Ninth Grade, Human Behavior Science Projects (21 results)

If you're interested in learning more about how people think, what motivates them, how well their memories work, or any other of the fascinating things that make us human, then you're in the right place!

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Science Fair Project Idea
Having a younger brother or sister can be a real chore. They can get into your things and mess up all your stuff. But have you ever thought that when younger siblings do this kind of thing, they are actually learning about the world around them and how to interact with their environment? Every day, a young child's brain is getting new information about his or her environment and developing ways to organize that information. Learning about and understanding this conduct is the study of human… Read more
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Science Fair Project Idea
Have you ever wondered how virtual reality works? With virtual reality, people feel like they are in one place while knowing they are somewhere else. In this project, you will show the same phenomenon on a smaller scale. You will use the McGurk effect to show how you can hear one sound, while knowing a different sound is physically there. First, you will produce such an experience using audio and video, and then measure the strength of the phenomenon. Read more
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Science Fair Project Idea
Can you pat your head with one hand while you rub your stomach with the other? This science project idea is kind of like doing that, but this project can actually give you some insight into how your mind works. The task is to name colors. It sounds simple enough, but see what happens when color words get in the way. Read more
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Science Fair Project Idea
Psychologists have long studied why people find certain faces more attractive than others. One interesting method used in this area of research is mixing several faces together to make a composite face. The composite face averages the input faces, so that small, non-symmetric features tend to get lost. In this human behavior science project, you will use an online tool to make composite faces, and determine how they compare to real faces in perceived attractiveness. Read more
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Science Fair Project Idea
What makes you notice someone in a crowd? Why do some things stand out, while others melt into the background? In this science project you can investigate the psychology of how things get noticed, by studying how our brains perform a visual search. Read more
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Science Fair Project Idea
Does talking on a cell phone make one a more dangerous driver? Here is an experiment you can do to investigate whether reaction time is adversely affected by a simultaneous phone conversation. Read more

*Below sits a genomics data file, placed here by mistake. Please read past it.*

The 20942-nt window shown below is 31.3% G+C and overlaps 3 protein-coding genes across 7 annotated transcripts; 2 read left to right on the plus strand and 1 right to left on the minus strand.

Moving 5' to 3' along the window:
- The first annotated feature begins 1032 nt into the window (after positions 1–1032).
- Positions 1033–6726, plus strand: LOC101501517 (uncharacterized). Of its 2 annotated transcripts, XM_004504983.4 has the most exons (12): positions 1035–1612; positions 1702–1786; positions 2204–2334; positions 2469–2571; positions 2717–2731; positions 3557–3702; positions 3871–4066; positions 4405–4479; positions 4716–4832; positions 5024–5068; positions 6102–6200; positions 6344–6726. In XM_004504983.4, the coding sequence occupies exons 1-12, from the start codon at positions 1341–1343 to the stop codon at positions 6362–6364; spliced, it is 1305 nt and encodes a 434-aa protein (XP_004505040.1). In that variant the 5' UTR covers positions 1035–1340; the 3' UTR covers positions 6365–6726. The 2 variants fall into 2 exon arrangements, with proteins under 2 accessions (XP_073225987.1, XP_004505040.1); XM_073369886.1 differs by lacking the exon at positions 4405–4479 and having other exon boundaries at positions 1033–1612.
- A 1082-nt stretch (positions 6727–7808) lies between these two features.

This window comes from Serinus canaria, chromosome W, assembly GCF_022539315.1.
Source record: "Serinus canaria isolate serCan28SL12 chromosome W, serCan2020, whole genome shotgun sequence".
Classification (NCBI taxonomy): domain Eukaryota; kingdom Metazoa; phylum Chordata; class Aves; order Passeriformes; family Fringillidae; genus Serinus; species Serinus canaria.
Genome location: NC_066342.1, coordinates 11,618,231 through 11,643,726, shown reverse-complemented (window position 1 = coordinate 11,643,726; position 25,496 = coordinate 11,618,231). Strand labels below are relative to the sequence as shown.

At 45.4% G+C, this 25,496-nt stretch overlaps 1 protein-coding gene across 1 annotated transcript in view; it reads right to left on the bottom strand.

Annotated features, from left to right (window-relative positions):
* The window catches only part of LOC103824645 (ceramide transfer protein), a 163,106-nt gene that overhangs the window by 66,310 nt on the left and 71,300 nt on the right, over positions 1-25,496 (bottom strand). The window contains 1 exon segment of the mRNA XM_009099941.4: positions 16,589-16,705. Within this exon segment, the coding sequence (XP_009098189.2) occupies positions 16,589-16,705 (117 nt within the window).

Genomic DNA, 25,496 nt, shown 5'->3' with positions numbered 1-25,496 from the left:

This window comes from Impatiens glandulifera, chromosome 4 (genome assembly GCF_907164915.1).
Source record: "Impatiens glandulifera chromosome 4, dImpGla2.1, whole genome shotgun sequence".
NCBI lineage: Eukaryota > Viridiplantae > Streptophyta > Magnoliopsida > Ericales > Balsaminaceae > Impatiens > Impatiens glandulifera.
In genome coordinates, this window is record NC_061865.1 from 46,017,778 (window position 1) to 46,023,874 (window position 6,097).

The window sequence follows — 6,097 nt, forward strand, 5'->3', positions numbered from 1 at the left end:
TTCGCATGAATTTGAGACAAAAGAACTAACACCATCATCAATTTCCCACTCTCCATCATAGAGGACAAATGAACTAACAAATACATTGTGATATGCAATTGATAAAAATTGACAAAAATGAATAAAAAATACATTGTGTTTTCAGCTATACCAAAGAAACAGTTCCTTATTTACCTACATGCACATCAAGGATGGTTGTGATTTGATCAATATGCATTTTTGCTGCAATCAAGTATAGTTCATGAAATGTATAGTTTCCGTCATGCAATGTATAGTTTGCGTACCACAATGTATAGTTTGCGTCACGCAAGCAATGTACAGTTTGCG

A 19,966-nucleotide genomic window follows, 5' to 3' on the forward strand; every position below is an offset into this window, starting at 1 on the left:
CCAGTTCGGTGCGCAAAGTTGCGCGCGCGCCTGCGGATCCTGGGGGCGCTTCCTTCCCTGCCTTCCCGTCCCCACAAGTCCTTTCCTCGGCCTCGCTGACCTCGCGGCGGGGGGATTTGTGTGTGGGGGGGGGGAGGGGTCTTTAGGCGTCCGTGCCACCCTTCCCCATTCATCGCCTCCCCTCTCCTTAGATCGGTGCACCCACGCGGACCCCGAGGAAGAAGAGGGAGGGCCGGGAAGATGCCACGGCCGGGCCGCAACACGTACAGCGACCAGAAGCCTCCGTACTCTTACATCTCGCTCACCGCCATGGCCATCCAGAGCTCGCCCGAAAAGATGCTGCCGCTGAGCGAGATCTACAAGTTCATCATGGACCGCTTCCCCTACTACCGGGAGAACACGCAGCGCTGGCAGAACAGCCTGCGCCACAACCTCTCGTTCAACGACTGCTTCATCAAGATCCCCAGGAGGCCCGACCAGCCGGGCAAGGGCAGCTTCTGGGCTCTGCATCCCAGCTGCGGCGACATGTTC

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Science Fair Project Idea
Think back to the last time you went to the grocery store. How well can you describe the person who was ahead of you in the check-out line? How many details do you remember about the person? How accurate do you think your memory is? Here is a project to investigate the accuracy of people's observations during everyday life. Read more
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Science Fair Project Idea
Think it's a good idea to plug into iTunes, surf the Web, or watch TV while doing homework or trying to read? Lots of people do it and claim that jumping from one activity to another keeps their attention level up and even gives their brain some time to "relax" between the more challenging tasks. Just how efficient is multitasking? In this project, you'll find out after testing the ability of volunteers to successfully do two or more things at once. Read more
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Science Fair Project Idea
The Stroop effect describes an experiment about the time it takes to name the color of printed words. When you try to name the color in which color words are printed, it takes longer when the color word differs from the ink color than when the color word is the same as the ink color. This project is an interesting variation: what happens if you 'warp' the words into a curved shape that is harder to recognize as a word? Will the Stroop effect still happen? How 'warped' do the words have to be in… Read more
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Science Fair Project Idea
How do you feel when a friend comes too close to you? How far away or close do you think is necessary to have a conversation with someone? The answers to these questions are dependent upon the size of your personal space. Some people like to be within a foot of each other when having a conversation and others feel that being 3 feet apart is still just a little too close for comfort. Personal space is defined as the protective area surrounding a person's body (not necessarily spherical in… Read more
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Free science fair projects.